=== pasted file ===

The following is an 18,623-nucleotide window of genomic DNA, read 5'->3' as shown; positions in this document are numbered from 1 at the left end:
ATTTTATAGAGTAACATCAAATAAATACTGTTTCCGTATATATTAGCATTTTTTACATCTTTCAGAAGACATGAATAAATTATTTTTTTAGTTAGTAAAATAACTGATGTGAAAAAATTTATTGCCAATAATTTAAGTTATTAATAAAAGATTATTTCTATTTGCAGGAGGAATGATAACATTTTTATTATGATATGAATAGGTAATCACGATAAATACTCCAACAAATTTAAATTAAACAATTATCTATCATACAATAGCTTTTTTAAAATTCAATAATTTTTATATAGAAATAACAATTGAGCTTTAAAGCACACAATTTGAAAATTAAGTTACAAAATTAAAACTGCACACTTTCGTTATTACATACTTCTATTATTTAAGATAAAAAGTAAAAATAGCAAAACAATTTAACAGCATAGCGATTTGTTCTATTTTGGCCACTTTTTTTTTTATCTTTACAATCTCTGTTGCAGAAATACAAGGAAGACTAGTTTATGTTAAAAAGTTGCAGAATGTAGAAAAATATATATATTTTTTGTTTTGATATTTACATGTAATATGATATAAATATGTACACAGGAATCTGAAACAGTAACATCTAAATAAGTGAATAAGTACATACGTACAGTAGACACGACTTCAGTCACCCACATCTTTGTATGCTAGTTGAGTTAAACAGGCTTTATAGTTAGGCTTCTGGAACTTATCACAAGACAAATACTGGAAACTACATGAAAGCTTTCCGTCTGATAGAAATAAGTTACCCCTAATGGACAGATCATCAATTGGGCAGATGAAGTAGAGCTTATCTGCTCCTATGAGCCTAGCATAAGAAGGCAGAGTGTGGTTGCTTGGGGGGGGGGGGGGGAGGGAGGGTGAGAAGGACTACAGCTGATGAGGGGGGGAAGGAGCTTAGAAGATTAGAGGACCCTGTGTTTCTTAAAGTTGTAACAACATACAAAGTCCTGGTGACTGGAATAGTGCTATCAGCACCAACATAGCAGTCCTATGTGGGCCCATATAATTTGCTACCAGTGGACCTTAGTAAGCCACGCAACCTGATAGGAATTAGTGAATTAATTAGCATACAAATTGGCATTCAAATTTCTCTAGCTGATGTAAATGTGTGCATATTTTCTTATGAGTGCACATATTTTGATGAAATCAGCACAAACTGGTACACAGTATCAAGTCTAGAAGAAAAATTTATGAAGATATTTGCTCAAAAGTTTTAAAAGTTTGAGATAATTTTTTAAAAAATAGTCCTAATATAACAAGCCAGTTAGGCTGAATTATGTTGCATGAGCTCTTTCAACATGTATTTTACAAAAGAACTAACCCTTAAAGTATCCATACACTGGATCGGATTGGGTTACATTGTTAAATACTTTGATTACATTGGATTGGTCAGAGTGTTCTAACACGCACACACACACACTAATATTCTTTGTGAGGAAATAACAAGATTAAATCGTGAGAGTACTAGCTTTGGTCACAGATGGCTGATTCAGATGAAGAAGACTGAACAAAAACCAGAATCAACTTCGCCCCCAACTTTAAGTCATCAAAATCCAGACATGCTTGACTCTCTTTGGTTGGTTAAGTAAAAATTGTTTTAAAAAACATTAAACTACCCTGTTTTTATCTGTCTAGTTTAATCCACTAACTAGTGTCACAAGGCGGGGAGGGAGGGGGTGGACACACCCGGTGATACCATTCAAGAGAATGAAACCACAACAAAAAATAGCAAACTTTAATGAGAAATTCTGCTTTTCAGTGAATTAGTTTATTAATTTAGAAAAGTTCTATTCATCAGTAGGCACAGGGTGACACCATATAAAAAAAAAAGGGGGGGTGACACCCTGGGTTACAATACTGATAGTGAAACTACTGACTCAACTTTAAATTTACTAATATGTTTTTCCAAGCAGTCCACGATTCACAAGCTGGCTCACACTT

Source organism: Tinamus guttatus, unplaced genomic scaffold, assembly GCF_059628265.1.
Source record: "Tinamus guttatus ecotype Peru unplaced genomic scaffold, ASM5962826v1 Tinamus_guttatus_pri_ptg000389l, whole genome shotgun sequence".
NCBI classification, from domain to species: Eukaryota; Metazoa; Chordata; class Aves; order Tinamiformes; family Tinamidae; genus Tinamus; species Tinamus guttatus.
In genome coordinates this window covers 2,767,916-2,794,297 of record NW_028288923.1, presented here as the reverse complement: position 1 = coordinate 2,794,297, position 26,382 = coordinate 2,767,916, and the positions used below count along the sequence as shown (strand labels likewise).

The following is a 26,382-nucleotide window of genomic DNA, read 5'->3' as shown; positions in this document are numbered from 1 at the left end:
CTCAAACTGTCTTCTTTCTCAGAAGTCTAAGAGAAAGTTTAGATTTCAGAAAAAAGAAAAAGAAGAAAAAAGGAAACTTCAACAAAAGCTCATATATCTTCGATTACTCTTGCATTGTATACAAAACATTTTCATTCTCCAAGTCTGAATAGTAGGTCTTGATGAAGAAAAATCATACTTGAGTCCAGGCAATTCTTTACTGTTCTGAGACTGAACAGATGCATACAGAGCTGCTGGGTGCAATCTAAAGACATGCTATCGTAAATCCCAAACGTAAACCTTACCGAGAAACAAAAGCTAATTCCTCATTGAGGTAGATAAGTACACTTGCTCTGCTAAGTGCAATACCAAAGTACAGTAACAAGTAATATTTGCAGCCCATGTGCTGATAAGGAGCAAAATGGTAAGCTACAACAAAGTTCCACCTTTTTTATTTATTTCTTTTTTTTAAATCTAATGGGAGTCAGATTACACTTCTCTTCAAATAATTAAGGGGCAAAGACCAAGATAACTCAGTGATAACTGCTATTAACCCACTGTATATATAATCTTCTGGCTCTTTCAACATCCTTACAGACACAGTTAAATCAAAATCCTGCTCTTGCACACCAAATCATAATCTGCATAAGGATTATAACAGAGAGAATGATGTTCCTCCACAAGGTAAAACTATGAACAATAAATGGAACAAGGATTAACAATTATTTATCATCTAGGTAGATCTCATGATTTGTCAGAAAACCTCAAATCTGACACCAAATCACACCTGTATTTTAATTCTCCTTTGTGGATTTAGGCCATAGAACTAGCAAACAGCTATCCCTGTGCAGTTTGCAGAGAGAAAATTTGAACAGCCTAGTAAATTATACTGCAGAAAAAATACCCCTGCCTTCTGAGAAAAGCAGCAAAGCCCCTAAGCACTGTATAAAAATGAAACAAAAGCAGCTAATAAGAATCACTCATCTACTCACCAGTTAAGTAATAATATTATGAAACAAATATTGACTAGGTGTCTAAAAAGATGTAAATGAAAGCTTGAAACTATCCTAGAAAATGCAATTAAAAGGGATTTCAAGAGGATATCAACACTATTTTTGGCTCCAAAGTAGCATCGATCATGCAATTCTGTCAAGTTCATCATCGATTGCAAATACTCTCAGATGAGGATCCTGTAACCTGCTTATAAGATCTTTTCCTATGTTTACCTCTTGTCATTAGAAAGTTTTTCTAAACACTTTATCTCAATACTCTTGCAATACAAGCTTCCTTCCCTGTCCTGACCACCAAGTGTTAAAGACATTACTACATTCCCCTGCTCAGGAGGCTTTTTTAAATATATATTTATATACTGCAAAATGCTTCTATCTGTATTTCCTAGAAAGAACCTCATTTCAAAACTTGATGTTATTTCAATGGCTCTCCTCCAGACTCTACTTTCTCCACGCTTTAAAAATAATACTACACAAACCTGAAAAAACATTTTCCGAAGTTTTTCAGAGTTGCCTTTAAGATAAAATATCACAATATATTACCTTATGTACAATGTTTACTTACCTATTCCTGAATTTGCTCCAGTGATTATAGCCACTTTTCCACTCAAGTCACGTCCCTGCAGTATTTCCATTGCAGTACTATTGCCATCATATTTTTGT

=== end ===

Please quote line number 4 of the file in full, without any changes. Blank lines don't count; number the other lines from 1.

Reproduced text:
Source record: "Tinamus guttatus ecotype Peru unplaced genomic scaffold, ASM5962826v1 Tinamus_guttatus_pri_ptg000389l, whole genome shotgun sequence".